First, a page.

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It's interesting that you posted this thread, I just purchased 4 new tires and had internal balancing material put in all six tires. The jury is still out on the after effects of this action. Sometimes it drives smooth with no vibration and sometimes I still get front end vibration. I have as of yet determined whether it is a speed issue or a tire balance issue. I am still working on that determination. Gale
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Old 04-27-2015, 09:11 AM   #3
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Quote:
Originally Posted by galeran View Post
It's interesting that you posted this thread, I just purchased 4 new tires and had internal balancing material put in all six tires. The jury is still out on the after effects of this action. Sometimes it drives smooth with no vibration and sometimes I still get front end vibration. I have as of yet determined whether it is a speed issue or a tire balance issue. I am still working on that determination. Gale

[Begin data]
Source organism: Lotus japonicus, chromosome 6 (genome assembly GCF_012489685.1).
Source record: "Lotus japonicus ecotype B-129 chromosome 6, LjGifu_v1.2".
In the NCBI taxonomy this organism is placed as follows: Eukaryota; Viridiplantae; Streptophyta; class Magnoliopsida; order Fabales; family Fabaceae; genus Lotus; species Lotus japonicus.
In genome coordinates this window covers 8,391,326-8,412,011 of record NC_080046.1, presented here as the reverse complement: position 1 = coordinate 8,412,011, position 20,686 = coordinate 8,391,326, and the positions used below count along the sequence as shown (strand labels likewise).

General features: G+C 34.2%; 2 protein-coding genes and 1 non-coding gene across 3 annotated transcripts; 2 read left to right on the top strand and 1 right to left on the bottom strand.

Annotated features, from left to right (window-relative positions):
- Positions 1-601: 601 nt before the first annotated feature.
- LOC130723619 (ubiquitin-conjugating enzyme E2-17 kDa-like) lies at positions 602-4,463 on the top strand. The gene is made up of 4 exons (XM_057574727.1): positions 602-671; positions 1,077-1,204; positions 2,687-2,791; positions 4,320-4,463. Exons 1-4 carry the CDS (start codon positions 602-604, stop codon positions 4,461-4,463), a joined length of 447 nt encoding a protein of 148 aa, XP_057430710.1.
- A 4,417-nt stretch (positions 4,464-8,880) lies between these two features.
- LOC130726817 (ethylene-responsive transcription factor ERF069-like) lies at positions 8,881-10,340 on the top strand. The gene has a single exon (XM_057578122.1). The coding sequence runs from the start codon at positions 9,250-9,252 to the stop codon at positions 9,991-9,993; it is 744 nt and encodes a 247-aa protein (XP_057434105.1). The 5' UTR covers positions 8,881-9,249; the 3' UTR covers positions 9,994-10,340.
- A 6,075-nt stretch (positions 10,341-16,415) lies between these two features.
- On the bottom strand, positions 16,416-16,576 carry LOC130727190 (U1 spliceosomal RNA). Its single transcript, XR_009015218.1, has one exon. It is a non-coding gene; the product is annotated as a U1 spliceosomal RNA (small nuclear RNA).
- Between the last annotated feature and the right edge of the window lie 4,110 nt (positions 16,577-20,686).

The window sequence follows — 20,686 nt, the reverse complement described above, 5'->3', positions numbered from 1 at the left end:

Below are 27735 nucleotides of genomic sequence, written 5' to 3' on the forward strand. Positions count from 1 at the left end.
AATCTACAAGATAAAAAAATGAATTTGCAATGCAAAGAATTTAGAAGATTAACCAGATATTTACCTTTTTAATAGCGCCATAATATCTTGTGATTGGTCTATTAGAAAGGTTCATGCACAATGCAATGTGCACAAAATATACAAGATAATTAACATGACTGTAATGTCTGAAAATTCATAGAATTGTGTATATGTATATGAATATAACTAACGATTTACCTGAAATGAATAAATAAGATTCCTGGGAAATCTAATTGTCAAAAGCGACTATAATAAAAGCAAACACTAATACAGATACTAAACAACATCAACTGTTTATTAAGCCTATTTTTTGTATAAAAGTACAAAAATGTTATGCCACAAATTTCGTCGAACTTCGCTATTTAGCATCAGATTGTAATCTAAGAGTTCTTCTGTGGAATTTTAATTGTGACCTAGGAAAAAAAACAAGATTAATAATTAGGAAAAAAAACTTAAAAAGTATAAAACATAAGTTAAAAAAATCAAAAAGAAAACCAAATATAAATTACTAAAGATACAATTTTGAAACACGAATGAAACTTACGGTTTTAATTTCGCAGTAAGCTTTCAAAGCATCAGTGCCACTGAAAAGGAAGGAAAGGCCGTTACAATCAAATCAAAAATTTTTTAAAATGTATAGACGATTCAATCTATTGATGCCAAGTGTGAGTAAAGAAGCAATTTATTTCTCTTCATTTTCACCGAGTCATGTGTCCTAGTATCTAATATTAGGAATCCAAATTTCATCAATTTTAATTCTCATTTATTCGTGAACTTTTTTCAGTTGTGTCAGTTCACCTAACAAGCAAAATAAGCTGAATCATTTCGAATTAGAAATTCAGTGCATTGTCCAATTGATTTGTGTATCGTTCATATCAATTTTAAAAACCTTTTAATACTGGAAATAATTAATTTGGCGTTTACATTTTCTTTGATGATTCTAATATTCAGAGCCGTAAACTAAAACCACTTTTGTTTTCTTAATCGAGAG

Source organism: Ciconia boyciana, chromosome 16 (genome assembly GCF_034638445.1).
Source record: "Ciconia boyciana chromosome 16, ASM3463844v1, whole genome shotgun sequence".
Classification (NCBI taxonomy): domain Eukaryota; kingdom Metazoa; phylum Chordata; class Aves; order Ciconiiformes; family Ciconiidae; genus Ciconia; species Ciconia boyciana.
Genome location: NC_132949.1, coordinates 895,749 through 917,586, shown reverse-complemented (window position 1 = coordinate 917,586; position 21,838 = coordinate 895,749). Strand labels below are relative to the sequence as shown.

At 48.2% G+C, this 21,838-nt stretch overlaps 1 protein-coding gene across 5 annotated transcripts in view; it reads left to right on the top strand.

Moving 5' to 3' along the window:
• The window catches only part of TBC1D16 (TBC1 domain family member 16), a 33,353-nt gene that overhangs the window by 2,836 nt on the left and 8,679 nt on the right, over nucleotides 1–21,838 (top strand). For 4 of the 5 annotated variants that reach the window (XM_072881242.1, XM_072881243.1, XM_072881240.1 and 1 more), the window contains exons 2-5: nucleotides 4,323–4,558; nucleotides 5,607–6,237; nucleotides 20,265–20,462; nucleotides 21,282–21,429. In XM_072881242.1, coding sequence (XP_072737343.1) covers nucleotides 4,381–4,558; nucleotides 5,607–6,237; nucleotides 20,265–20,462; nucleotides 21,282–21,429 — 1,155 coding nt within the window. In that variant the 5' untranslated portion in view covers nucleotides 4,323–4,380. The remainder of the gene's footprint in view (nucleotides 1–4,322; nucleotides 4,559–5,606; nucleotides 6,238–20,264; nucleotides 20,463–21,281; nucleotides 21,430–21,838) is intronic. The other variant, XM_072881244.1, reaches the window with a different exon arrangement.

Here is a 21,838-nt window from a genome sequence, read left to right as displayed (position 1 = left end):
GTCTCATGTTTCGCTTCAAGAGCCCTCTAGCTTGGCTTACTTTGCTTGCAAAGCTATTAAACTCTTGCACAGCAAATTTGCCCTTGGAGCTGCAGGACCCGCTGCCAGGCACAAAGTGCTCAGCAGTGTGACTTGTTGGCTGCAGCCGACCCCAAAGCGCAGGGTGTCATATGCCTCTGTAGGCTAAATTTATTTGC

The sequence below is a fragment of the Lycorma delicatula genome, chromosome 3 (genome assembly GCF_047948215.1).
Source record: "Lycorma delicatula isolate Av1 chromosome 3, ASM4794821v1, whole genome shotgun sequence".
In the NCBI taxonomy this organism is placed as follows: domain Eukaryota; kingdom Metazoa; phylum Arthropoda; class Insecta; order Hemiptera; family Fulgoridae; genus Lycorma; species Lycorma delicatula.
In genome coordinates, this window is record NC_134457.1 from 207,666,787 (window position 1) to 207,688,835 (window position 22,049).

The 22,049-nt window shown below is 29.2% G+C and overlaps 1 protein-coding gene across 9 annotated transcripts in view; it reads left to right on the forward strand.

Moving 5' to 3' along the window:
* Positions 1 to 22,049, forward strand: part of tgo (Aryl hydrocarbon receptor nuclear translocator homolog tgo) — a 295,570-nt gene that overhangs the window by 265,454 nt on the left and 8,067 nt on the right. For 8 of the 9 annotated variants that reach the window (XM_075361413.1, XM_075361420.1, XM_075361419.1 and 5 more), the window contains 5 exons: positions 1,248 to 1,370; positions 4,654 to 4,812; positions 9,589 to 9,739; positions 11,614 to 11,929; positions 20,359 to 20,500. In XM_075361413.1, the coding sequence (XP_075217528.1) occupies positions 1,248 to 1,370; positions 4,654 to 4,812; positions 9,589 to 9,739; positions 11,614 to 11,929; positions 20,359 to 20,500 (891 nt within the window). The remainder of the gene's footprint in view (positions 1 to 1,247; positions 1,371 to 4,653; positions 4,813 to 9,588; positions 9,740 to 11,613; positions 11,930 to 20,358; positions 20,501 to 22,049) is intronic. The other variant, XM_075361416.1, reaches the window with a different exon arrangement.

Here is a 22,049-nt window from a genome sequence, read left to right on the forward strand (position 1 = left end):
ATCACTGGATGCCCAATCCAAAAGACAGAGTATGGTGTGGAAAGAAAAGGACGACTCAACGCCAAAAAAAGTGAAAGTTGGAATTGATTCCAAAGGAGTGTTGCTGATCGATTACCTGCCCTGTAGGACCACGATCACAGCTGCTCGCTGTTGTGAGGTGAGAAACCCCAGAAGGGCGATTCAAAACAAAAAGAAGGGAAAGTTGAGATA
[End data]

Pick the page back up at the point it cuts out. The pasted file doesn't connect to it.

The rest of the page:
Gale, did you use beads or some other material?
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Old 04-27-2015, 10:34 AM   #4
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Interesting info .... thx for post up Joe .....
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Old 04-27-2015, 01:34 PM   #5
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Interesting tire article

I'm not understanding this. Is this suppose to be a superior way to balance tires, or just an alternate way? Is there something wanting in doing it the conventional way?

Again, I know nothing about this, just wondering what the point of doing it this way when it seems there is adding in the potential for tire damage, vibration, or whatever.
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Old 04-27-2015, 01:53 PM   #6